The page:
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PEOPLE

Feb. 12, 1973
Feb. 12, 1973

Table of Contents
Feb. 12, 1973

Roof Raiser
Un-Golf Classic
Robert E. Snopes
Group Therapy
College Basketball
Swimming
  • By Morton Sharnik

    Blacks lack buoyancy, as Dr. James Haines has demonstrated, but his Morehouse College swimmers have overcome gravity and the opposition

Tennis
Glub, Glub
19th Hole: The Readers Take Over

PEOPLE

Larry Csonka will receive a trophy as "the most beautiful player in the NFL" from the Bryna Cosmetic Company. Although the Miami-based firm usually presents its beauty trophy to one of its female consultants, this year it goes to the Dolphin running back by unanimous vote of its employees, who are mostly women. One of Csonka's qualifications, according to Bryna, is that he has broken his nose 10 times.

This is an article from the Feb. 12, 1973 issue Original Layout

The most popular bookie in London often earns a box of chocolates or a bouquet of flowers from customers along with the cash. This bookmaker is a curvy, blue-eyed blonde ex-model named Shirley Anne Rawlings. She got her first betting shop as a 21st-birthday present from her father, a longtime bookie. While on her honeymoon, Mrs. Rawlings had the shop done over in pink and white and had a big pink neon sign made that reads SHIRLEY ANNE THE BOOKMAKER.

Her business is booming, Shirley Anne feels, because many people are discouraged by the traditional bookie joint, which is generally grimy, drab and gloomy. Her mother helps out in the shop, her husband is thinking of joining her, and she says that if they have children they will raise them in the business. On her form, that could be the start of a line of very good-looking bookies.

Maryland State Senator Joseph Staszak is a sporting man who loses some and wins some. On a recent hunting trip he sighted and hit a big buck from a tree stand. Knowing that downed deer sometimes get up and run away, he waited 45 minutes before clambering out of his tree—sans rifle—to check on his motionless prey. Suddenly the deer was up and bounding away with Staszak hot in pursuit. He caught up once and grabbed the tail, only to have the deer pull away. Again he closed with the same slippery results. Well, that one he lost.

Later Staszak found greener fields in poker, Polish poker to be exact. "You play it with only four cards instead of 52," he explained to a labor lobbyist, then dealt out two aces and two kings face up, as both anted up a quarter. "Now each player gets to pick a pair," Staszak explained. "You go first." The student went for the aces, the senator for the pair of quarters. That one he won.

At least Staszak knew what he was hunting. When four cows and a horse were shot by itchy-fingered gunners in the vicinity of Port Isabel, Texas, Justice of the Peace Bud Emmons flipped his judicial wig. "We're not going to put up with this stuff any longer," he warned. Any hunters found guilty of killing a farm animal in the future, the angry Emmons said, with a slight variation on an old theme, "had better commend their souls to God, because the rest of them belongs to me."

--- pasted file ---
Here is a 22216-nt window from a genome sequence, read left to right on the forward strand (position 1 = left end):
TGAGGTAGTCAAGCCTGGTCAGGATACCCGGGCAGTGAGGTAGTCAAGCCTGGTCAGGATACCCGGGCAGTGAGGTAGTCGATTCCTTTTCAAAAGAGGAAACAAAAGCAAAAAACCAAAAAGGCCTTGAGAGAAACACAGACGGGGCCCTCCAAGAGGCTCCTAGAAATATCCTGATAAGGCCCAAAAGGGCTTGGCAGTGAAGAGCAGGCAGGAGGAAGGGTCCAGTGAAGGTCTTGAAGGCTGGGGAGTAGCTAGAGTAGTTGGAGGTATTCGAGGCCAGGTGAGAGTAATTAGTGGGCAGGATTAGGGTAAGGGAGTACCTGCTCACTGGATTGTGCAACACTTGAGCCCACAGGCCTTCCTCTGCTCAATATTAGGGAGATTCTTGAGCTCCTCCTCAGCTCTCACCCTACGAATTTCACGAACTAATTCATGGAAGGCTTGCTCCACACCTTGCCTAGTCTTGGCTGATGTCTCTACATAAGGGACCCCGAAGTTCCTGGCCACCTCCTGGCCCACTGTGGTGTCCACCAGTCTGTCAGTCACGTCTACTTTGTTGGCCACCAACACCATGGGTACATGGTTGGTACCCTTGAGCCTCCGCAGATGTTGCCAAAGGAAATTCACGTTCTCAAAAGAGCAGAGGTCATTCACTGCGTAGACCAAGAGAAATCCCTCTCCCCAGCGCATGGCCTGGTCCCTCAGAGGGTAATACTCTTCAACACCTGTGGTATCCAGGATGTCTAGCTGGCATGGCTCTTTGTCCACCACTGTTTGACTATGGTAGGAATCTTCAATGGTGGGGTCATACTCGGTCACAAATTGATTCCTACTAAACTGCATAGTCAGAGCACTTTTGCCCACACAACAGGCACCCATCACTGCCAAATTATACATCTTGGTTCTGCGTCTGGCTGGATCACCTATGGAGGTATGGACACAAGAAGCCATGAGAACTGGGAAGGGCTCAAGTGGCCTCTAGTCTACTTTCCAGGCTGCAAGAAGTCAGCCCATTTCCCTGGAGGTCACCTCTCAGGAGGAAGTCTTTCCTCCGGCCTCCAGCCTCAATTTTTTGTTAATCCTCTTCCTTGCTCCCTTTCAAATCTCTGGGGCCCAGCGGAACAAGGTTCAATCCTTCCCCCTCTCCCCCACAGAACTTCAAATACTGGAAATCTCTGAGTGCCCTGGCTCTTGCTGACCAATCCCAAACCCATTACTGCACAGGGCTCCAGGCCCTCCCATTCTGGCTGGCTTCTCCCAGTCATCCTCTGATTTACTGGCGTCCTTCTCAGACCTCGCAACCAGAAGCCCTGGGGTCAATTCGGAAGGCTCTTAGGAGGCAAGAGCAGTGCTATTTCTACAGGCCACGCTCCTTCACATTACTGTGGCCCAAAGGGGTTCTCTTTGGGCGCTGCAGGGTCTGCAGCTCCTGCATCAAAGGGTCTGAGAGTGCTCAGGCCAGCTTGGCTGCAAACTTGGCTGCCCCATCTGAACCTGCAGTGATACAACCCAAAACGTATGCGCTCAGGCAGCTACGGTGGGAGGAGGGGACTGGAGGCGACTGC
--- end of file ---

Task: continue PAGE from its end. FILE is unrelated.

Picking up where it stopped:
Babe Ruth's birthplace, a modest row house at 216 Emory St. in Baltimore, has finally been rescued from threatened demolition and will, after all, be restored as a monument. The city has agreed to pay the last necessary $60,000. Celebrating that announcement, the Babe's widow Claire and his daughter Mrs. Brent Ruth Stevens climbed the stairway, the banister of which is an ironic memento of past difficulties. Us 714 bat balusters, each commemorating a home run, were offered at $100 apiece to donors (their names are inscribed on the bats, which remain in place) to raise money. Only 320 were bought.

In Tampa, where 35 years ago he sprinted 100 yards against a thoroughbred horse and won, Jesse Owens finally confessed. "It was a cinch," Owens said. "The gimmick was that the start was signaled by a gunshot. Our starter always used a large caliber with an unusually loud noise and he was careful to stand beside the horse and jockey. By the time the two had recovered from the fright caused by the blast, I was 50 yards down the track. Never lost a race."

Joe Namath has joined the bandwagon of tobacco chewers. "My dentist says it shouldn't stain my teeth," Namath said, seeking to reassure worried womankind. "Anyway, I have a thing about brushing my teeth. I have toothbrushes in my locker and car and even take one on planes when I travel." Which leaves the question of the locker room, the car and the planes. Did the dentist say anything about not staining them?

Joe Martin operates the 21st Century Love Cinema in Toronto, which sounds something like a skin-flick theater—possibly because it is one. The profits from this enterprise subsidize a pretty kinky obsession Martin has: a five-team indoor soccer league. "Maybe 2,000 people a week see our films to be educated," Martin says. "That means maybe $12,000 a month for me. I'm investing that in a soccer league." The bare minimum he could do for the game.

Nate Thurmond, the Warrior center, opened a new restaurant in San Francisco recently. It is called The Beginning. Thurmond explains, "We hope it will be the first of several. But if we don't make money with this one, you can figure out another name."

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